It didn't help that the game ramps up difficulty in an artificial way that's similar to how stronger foes or more enemies greet players as they progress in adventure games. As players become more proficient at meeting their obligations each day, the mob would demand a bigger payment from Joe. It's not unrealistic given the game's premise, but did feel a little contrived.
Because I relied on criminal activity to make ends meet, it meant an increase in the town's degradation. More thieves stood ready to intercept me, and I was at greater risk of wasting time in jail (I wasn't about to spend hard-earned cash to get out). Thankfully, players can upgrade abilities with earned points and obtain meat to feed their family by killing animals, both of which can improve survival.
The problems with these is that the retrieved meat would often fall through the ground and the upgrades I chose didn't have much of an impact until about a third of the way through, when I'd earned enough points to unlock one in particular that made the game much easier. One upgrade shouldn't make that much difference but I'm grateful it did.
One thing that surprised me about Family Man is that stealing food or money isn't an option despite criminal activity playing such a prominent role. There aren't even pickups off the thieves or other people you kill. Of course this all would undermine the chief gameplay mechanic but it's a notable incongruity in the game world that the developers created.
That game world can suffer from other minor issues, such as a small map; overlapping, obscure or absent mission icons; too small prompts and menu text in handheld mode; interruptions by people, animals and phone (the latter causing a cheap death); and glitches that impede progress like irretrievable delivery packages, frozen inventory screens and an inaccessible home (forcing a restart of the day).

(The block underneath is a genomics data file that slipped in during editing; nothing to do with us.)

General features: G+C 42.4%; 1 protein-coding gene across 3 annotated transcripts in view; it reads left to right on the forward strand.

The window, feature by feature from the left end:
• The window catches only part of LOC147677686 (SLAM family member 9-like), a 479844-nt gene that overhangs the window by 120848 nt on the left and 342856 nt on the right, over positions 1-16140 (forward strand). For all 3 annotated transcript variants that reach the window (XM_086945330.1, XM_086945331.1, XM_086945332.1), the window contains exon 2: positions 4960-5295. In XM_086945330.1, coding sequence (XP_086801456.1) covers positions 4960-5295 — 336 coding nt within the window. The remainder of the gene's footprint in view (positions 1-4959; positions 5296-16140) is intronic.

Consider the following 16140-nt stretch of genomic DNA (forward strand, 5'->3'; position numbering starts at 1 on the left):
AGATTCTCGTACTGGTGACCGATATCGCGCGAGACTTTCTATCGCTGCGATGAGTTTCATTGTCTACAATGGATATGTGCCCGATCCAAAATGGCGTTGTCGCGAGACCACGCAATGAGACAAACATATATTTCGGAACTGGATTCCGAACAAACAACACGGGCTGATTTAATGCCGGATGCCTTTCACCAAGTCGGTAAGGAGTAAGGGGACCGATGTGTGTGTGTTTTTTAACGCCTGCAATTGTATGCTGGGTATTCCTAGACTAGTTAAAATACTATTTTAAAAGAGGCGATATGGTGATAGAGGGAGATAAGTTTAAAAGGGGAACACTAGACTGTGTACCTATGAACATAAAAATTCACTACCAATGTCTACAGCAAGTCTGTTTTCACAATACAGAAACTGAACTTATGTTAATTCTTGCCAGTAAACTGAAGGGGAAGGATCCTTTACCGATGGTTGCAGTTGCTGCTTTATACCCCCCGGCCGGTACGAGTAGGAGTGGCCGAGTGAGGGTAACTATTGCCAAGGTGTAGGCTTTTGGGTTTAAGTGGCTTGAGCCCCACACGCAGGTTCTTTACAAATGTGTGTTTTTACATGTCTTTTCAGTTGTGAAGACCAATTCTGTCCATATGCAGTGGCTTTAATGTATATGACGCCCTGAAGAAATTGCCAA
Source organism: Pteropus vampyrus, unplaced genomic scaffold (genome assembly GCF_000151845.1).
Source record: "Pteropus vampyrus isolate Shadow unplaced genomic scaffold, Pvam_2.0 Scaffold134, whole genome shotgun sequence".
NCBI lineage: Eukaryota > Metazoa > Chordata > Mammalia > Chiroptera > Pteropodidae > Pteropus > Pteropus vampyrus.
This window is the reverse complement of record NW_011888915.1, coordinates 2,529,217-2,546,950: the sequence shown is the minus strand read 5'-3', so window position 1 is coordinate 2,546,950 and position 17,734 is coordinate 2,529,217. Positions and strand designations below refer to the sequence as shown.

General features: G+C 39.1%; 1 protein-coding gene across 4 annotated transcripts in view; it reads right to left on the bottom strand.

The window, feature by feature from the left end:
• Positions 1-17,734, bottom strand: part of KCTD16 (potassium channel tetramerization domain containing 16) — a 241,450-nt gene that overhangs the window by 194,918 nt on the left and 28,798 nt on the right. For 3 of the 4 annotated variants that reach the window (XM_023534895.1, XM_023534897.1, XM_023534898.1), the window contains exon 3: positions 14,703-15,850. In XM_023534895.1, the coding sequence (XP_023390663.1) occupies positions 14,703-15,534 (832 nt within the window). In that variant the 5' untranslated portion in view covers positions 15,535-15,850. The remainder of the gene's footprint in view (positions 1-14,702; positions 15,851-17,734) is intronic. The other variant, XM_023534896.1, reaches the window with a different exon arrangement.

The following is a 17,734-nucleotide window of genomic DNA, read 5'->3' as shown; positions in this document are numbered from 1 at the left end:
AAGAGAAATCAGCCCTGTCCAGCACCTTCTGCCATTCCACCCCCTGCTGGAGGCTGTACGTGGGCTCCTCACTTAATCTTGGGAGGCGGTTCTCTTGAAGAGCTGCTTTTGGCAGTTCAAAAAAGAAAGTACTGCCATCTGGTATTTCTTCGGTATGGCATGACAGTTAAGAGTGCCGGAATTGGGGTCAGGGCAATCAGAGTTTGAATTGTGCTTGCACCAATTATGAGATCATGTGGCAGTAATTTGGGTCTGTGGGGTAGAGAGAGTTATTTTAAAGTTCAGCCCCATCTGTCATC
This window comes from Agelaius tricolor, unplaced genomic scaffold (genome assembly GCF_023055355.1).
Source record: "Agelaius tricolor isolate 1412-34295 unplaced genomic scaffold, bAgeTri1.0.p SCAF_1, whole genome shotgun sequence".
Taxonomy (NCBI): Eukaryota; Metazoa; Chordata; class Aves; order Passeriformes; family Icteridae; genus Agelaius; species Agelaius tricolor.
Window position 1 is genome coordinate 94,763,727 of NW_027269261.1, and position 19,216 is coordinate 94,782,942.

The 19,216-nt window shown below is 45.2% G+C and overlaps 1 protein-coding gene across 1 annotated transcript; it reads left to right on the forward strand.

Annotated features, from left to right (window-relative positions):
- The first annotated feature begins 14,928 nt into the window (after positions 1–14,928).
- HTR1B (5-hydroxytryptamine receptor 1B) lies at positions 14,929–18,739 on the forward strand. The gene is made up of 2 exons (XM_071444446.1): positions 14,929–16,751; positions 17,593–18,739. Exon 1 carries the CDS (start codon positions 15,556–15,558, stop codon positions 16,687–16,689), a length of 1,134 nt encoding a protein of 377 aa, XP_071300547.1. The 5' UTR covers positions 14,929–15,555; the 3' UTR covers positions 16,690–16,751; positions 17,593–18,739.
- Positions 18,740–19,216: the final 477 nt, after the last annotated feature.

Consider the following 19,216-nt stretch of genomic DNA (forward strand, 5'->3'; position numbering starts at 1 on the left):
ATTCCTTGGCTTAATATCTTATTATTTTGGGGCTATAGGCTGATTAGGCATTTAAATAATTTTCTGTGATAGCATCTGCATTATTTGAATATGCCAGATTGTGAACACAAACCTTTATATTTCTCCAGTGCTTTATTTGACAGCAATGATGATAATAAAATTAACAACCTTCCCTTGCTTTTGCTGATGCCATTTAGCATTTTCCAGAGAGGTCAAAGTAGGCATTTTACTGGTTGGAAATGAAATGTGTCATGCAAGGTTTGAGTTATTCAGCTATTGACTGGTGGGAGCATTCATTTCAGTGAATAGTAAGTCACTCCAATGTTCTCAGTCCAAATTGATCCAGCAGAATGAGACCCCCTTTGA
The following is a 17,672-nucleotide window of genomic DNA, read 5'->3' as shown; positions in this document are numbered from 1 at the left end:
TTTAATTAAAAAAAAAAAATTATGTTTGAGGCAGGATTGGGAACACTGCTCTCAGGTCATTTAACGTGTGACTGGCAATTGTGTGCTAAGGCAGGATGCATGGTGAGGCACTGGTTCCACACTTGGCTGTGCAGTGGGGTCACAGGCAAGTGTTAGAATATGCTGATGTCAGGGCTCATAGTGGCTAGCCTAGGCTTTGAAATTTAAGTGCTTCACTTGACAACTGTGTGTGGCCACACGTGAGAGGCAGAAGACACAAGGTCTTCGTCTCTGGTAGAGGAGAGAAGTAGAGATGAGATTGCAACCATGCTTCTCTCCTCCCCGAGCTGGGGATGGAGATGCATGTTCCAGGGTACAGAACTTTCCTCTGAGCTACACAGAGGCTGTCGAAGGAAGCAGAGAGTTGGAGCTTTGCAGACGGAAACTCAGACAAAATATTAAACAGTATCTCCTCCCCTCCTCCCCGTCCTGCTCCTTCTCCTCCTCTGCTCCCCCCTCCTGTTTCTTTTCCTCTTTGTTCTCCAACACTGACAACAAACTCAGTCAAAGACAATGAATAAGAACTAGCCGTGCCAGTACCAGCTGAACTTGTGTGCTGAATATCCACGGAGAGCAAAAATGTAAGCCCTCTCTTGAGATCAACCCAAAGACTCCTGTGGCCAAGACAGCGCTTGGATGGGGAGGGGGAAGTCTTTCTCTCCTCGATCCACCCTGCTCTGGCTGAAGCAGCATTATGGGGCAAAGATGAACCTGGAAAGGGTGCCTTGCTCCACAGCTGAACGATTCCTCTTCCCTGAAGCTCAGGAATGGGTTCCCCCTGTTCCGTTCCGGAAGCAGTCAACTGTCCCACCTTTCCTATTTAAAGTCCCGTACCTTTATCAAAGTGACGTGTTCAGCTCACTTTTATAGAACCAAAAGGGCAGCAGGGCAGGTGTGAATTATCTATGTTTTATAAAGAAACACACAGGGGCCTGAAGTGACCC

Thankfully most are rare and don't often distract, which should allow players to better appreciate the game's appealing modular or block design of Riverport and its inhabitants (reminiscent in some ways to Minecraft), the comedic dialogue and discussion options between the player and colorful characters, or the melodic score that is (mostly) on point.
If players can take the time to appreciate Joe's exchanges with townspeople, chances are the ending they receive will resonate more with them. Like the game's introductory shock, its ending can pack a wallop, if the one I unlocked (of several) is any indication. Crafting a solid premise that has such strong bookends is no small feat.
In the end, Broken Bear Games is able to generate a suspenseful gameplay mechanic that makes every decision and action feel consequential in a way that too few games manage. But the intricacies of that design can sometimes weigh gameplay down or undermine choices. Still, it's a bold approach with a memorable start and finish (for me) that makes a visit to Riverport worth the trip.
(This post is based on a review key for the Nintendo Switch version of Family Man, which released alongside Xbox Series X/S and Xbox One versions on September 14.)